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Chaetosiphon potentillae

Silverweed aphid

On this page: Identification & Distribution  Biology & Ecology  Other aphids on the same host 

Identification & Distribution

Adult apterae of Chaetosiphon potentillae (see first picture below) are yellowish or whitish. The head has well developed, angular, antennal tubercles and a large median frontal tubercle. The third antennal segment has 8-12 thick capitate hairs (cf. Chaetosiphon fragaefolii  which can be found on silverweed and has 2-7 thick capitate hairs on that segment). The fourth and fifth antennal segment are usually without secondary rhinaria (cf. Chaetosiphon fragaefolii which has 2-10 secondary rhinaria on the fourth segment and 0-1 on the fifth). The dorsal hairs of apterae are thick and capitate and arise from tubercular bases. Siphunculi are pale, cylindrical, quite thin and with a well developed flange; they are 2.2-3.3 times longer than the cauda which is elongate triangular. The body length of the adult Chaetosiphon potentillae aptera is 1.4-2.1 mm.

The alate (see second picture above) is light green with a central dark patch and several dark transverse bands on the abdominal dorsum. The wing veins are dark brown. The micrographs below show dorsal views of an adult Chaetosiphon potentillae aptera, and an alate.

The clarified slide mounts below are of adult viviparous female Chaetosiphon potentillae : wingless, and winged.

Micrographs of clarified mounts  by permission of Roger Blackman, copyright AWP  all rights reserved.

Chaetosiphon potentillae does not host alternate, but remains all year on silverweed (Potentilla anserina) and barren strawberry (Potentilla sterilis). Yellowish oviparae and slender-bodied brown apterous males develop in autumn, with overwintering eggs laid on the host leaves.

 

Biology & Ecology

There is a history of confusion in the synonomy and identification of species in the genus Chaetosiphon,  formerly Pentatrichopus (Capitophorus). Thomas & Jacob (1940)  studied both Chaetosiphon potentillae and Chaetosiphon tetrarhodus in his study on the strawberry aphid Chaetosiphon fragaefolii because there was concern that these other species might also be able to live on strawberry. Chaetosiphon potentillae is now known to be confined to Potentilla species and Chaetosiphon tetrarhodus to Rosa species. However, Chaetosiphon fragaefolii is sometimes found on the host of Chaetosiphon potentillae, namely silverweed (Potentilla anserina).

Chaetosiphon potentillae do not form large colonies. They instead live singly or in very small groups.

The adult silverweed aphid (see picture above) moves about the plant depositing her nymphs in ones or twos on the leaves.

After a newborn nymph has been deposited on a leaf (see picture above), it moves to the leaf axil (the crotch between the leaf and stem).

Once there, it flattens itself and hides amongst the long hairs of the host plant (see picture above). This behaviour is described as cryptophilic (= concealment-loving).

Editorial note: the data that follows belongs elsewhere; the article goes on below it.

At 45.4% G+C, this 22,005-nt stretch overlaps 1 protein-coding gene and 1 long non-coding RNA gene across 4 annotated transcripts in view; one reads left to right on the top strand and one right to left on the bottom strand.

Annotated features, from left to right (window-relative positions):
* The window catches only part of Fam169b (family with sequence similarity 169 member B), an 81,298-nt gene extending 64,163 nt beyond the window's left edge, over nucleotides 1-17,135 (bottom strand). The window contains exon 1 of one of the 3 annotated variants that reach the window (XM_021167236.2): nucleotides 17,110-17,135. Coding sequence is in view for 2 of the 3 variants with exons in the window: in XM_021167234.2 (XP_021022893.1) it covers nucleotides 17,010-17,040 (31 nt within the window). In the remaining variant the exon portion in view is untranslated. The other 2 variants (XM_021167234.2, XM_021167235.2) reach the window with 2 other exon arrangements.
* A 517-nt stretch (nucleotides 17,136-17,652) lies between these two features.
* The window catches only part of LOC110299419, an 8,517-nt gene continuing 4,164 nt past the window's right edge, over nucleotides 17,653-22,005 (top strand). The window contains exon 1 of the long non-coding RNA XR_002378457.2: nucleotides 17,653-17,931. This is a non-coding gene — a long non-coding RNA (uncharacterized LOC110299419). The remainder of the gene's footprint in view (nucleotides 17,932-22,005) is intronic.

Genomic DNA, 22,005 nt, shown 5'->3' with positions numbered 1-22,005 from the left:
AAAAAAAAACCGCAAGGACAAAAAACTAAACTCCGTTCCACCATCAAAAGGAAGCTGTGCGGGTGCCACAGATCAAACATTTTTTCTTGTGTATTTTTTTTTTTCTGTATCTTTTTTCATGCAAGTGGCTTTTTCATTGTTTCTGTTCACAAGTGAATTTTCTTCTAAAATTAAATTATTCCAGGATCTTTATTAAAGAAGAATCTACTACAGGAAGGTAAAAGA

In June many of the fourth instar nymphs develop wing buds (see picture below).

They moult to winged alates (see picture below) which disperse to other silverweed plants.

Sexuales develop in autumn, and after mating, the oviparae lay eggs on the leaves of the host plant.

 

Other aphids on same host:

Blackman & Eastop (1984)  list 23 species of aphids that feed on Potentilla anserina and Potentilla sterilis, worldwide.

Of those aphid species, Baker (2015)  lists 18 as occurring in Britain: Acyrthosiphon boreale,  Acyrthosiphon malvae,  Anthracosiphon hertae Aphis craccivora,  Aphis nasturtii,  Aphis roepkei, Aphis tormentillae,  Aulacorthum solani,  Chaetosiphon fragaefolii,  Chaetosiphon potentillae, Longicaudus trirhodus,  Macrosiphum euphorbiae,  Maculolachnus submacula,  Myzaphis rosarum,  Myzus ascalonicus,  Myzus persicae,  Pemphigus ?populi  and Rhopalosiphoninus latysiphon.

Acknowledgements

We have made provisional identifications from high resolution photos of living specimens, along with host plant identity. In the great majority of cases, identifications have been confirmed by microscopic examination of preserved specimens. We have used the keys and species accounts of Blackman & Eastop (1994)  and Blackman & Eastop (2006)  supplemented with Blackman (1974) , Stroyan (1977) , Stroyan (1984) , Blackman & Eastop (1984) , Heie (1980-1995) , Dixon & Thieme (2007)  and Blackman (2010) . We fully acknowledge these authors as the source for the (summarized) taxonomic information we have presented. Any errors in identification or information are ours alone, and we would be very grateful for any corrections. For assistance on the terms used for aphid morphology we suggest the figure  provided by Blackman & Eastop (2006).

Useful weblinks 

References

  • Thomas, I. & Jacob, F.H. (1940). The strawberry aphis - Pentatrichopus (Capitophorus) Theob., with notes on P. potentillae Walk. and P. tetrarhodus Walk. Annals of Applied Biology 27(2), 234-247. Abstract